The Unit Titles Act 2010 And How It May Affect You

The Unit Titles Act 2010 And How It May Affect You

The Unit Titles Act 2010 has now replaced the Unit Titles Act 1972. The old Act was unable to properly provide and cater for the myriad of significant multi-storey unit title developments built in the last two decades, and the new Act seeks to address the shortcomings of the old regime.

A few of the key points and changes under the new Act are as follows:

       
  • Major decision making by a body corporate will now require 75% member agreement as opposed to unanimous agreement under the current Act. This should prevent situations where a small number of proprietors have been able to stand in the way of decisions the overwhelming majority have been in favour of.
  •    
  • Owners will not be able to vote unless their levies are paid.
  •    
  • Relief will be available to minority voters who vote against a resolution, if it can be shown that the passing of the resolution will be unjust or inequitable to the minority. The same applies to a majority voter who votes in favour of a resolution (but which fails to meet the 75% threshold), if they can show that injustice or inequity will result from the failure of the resolution to be adopted.
  •    
  • The onus on the body corporate to keep and maintain common property in good order now extends to situations where problems relate to two or more units (not common property). The key benefit is that defects will now be attended to before they become major issues which affect more proprietors than they otherwise would under the old regime where proprietors had no obligation to act fast and avoid such situations.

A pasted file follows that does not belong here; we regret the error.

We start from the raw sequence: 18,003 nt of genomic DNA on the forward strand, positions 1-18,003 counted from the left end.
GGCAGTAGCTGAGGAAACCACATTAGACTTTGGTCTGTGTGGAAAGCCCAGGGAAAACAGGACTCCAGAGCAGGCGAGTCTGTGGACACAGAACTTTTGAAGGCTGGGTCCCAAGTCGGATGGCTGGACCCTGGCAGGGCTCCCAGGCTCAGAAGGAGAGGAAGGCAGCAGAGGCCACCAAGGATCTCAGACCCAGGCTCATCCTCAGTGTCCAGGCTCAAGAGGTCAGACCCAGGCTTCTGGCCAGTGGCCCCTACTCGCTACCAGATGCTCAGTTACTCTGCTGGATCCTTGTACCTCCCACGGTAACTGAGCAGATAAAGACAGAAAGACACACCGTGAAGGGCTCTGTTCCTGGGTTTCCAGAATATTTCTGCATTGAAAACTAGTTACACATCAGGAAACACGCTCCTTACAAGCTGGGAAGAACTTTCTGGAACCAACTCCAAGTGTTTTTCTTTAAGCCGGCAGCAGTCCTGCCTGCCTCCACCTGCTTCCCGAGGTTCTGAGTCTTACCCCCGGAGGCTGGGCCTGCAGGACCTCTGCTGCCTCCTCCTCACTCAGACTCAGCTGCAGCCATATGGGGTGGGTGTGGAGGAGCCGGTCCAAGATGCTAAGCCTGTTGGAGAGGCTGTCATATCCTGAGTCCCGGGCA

•    
  • The introduction of a fairer unit entitlement system which seeks to address situations where certain proprietors are paying a levy greater than they should, having regard to the utilities they use in the building.
  •    
  • ‘Sub-body corporates’ will be used for developments which have more than one use. This will ensure that each body corporate can focus on a core area of the development as opposed the previous situation where an all-encompassing body corporate could lead to inequity in treatment.
  •    
  • Body corporates are required to establish both long-term plans and maintenance funds with a view to protecting the long term interests of the development.    
  •    
  • Disputes can now be heard by the Tenancy Tribunal which should be far less costly and time consuming than applications to the High Court as required under the old regime.
  •    
  • New disclosure requirements mean that purchasers of units will now be able to request, and vendors will be obliged to provide, information regarding the unit such that any purchaser has full disclosure.
  •    
  • The above is only intended to be a brief overview of some of the key changes which have now come into effect. Let us know if we can be of assistance regarding your specific circumstances.


Brandon Cullen | Partner | Albany Office
(09) 966 3609 | bcullen@mcveaghfleming.co.nz 

See our Expertise pages

Property

Body Corporates

This article is published for general information purposes only.  Legal content in this article is necessarily of a general nature and should not be relied upon as legal advice.  If you require specific legal advice in respect of any legal issue, you should always engage a lawyer to provide that advice.